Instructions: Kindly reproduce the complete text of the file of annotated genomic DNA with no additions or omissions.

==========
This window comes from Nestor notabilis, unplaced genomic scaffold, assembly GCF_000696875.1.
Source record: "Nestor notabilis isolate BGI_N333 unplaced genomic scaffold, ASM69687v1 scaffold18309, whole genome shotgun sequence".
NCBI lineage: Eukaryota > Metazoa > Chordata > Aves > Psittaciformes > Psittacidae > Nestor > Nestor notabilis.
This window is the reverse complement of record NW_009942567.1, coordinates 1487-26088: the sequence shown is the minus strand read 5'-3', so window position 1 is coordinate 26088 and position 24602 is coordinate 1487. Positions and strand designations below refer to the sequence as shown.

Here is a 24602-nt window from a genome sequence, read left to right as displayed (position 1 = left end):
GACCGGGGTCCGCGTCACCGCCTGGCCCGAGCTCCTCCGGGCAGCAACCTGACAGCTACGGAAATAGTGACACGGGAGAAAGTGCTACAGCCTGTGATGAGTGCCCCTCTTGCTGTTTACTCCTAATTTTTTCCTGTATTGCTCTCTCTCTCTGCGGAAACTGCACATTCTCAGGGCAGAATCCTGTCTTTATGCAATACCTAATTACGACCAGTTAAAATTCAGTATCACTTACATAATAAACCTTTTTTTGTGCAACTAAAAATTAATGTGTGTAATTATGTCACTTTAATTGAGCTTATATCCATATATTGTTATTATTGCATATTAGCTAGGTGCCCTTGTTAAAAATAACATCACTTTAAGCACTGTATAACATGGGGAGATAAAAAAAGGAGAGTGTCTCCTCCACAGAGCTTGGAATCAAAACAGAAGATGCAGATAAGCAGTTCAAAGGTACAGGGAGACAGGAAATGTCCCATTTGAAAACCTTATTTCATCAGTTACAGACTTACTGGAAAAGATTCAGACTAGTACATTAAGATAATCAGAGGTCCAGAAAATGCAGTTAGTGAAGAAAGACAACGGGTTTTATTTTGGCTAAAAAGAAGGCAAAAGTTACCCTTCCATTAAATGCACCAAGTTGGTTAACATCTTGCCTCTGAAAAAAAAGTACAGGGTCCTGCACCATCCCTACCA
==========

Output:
This window comes from Nestor notabilis, unplaced genomic scaffold, assembly GCF_000696875.1.
Source record: "Nestor notabilis isolate BGI_N333 unplaced genomic scaffold, ASM69687v1 scaffold18309, whole genome shotgun sequence".
NCBI lineage: Eukaryota > Metazoa > Chordata > Aves > Psittaciformes > Psittacidae > Nestor > Nestor notabilis.
This window is the reverse complement of record NW_009942567.1, coordinates 1487-26088: the sequence shown is the minus strand read 5'-3', so window position 1 is coordinate 26088 and position 24602 is coordinate 1487. Positions and strand designations below refer to the sequence as shown.

Here is a 24602-nt window from a genome sequence, read left to right as displayed (position 1 = left end):
GACCGGGGTCCGCGTCACCGCCTGGCCCGAGCTCCTCCGGGCAGCAACCTGACAGCTACGGAAATAGTGACACGGGAGAAAGTGCTACAGCCTGTGATGAGTGCCCCTCTTGCTGTTTACTCCTAATTTTTTCCTGTATTGCTCTCTCTCTCTGCGGAAACTGCACATTCTCAGGGCAGAATCCTGTCTTTATGCAATACCTAATTACGACCAGTTAAAATTCAGTATCACTTACATAATAAACCTTTTTTTGTGCAACTAAAAATTAATGTGTGTAATTATGTCACTTTAATTGAGCTTATATCCATATATTGTTATTATTGCATATTAGCTAGGTGCCCTTGTTAAAAATAACATCACTTTAAGCACTGTATAACATGGGGAGATAAAAAAAGGAGAGTGTCTCCTCCACAGAGCTTGGAATCAAAACAGAAGATGCAGATAAGCAGTTCAAAGGTACAGGGAGACAGGAAATGTCCCATTTGAAAACCTTATTTCATCAGTTACAGACTTACTGGAAAAGATTCAGACTAGTACATTAAGATAATCAGAGGTCCAGAAAATGCAGTTAGTGAAGAAAGACAACGGGTTTTATTTTGGCTAAAAAGAAGGCAAAAGTTACCCTTCCATTAAATGCACCAAGTTGGTTAACATCTTGCCTCTGAAAAAAAAGTACAGGGTCCTGCACCATCCCTACCA